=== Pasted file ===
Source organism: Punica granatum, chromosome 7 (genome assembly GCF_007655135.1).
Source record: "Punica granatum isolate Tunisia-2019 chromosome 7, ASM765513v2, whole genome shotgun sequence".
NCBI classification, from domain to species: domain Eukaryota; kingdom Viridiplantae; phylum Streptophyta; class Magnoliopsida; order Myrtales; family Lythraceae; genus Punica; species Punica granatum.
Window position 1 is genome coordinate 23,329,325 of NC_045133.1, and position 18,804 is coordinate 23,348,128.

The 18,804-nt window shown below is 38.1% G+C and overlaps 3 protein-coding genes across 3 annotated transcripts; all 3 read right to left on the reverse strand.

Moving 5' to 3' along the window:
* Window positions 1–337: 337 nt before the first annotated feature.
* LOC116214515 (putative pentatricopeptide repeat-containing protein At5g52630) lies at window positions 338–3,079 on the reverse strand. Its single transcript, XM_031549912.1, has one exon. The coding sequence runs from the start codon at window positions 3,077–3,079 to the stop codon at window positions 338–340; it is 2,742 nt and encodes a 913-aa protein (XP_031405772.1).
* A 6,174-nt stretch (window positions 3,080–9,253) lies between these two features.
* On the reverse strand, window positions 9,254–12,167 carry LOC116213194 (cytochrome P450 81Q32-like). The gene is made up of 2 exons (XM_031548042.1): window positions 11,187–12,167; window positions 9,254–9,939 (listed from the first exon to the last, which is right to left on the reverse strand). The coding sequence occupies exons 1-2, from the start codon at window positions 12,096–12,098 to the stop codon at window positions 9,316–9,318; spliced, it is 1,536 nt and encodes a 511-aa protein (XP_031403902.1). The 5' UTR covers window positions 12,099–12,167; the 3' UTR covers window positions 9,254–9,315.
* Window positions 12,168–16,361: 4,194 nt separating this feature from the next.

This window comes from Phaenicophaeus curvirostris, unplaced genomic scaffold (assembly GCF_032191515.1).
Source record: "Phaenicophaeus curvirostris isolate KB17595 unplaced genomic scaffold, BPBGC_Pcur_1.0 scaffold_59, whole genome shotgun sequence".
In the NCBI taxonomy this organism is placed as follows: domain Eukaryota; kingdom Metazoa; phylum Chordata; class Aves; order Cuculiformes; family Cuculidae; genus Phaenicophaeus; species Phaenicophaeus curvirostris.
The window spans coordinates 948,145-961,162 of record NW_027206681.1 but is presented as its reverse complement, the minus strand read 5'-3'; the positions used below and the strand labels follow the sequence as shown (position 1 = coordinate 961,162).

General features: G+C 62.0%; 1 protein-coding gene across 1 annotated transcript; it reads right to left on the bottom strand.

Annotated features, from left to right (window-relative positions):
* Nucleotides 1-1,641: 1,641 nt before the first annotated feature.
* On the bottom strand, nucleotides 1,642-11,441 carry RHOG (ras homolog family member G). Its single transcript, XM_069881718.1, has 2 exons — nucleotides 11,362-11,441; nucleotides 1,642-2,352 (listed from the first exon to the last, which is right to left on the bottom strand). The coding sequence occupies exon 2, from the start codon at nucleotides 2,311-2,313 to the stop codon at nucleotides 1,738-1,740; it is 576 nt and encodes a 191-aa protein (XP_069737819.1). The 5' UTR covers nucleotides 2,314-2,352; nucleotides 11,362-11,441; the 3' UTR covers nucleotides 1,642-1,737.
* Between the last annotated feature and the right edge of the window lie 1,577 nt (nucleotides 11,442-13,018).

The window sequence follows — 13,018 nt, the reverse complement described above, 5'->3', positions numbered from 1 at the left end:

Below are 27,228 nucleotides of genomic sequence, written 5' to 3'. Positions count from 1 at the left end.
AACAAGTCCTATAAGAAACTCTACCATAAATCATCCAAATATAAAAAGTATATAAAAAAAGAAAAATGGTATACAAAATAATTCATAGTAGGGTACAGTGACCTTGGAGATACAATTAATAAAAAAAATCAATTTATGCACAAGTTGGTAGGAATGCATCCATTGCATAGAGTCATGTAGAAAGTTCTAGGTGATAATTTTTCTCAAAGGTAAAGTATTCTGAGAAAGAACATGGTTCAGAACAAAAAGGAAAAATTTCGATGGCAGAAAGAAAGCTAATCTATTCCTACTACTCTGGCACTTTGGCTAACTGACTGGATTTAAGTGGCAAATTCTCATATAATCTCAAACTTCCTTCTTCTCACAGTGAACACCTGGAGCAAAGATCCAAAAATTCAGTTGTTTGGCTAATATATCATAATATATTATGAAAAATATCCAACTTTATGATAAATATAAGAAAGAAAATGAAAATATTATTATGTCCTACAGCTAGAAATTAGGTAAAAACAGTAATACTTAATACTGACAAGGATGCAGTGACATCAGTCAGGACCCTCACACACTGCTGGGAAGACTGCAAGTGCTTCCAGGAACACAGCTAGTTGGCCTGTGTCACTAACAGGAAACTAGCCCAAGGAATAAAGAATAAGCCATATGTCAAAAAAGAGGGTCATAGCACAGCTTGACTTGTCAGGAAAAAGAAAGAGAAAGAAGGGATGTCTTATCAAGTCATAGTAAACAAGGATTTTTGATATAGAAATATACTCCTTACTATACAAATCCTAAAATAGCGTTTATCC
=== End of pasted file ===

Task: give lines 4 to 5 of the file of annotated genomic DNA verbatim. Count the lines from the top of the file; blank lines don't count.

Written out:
Window position 1 is genome coordinate 23,329,325 of NC_045133.1, and position 18,804 is coordinate 23,348,128.

The 18,804-nt window shown below is 38.1% G+C and overlaps 3 protein-coding genes across 3 annotated transcripts; all 3 read right to left on the reverse strand.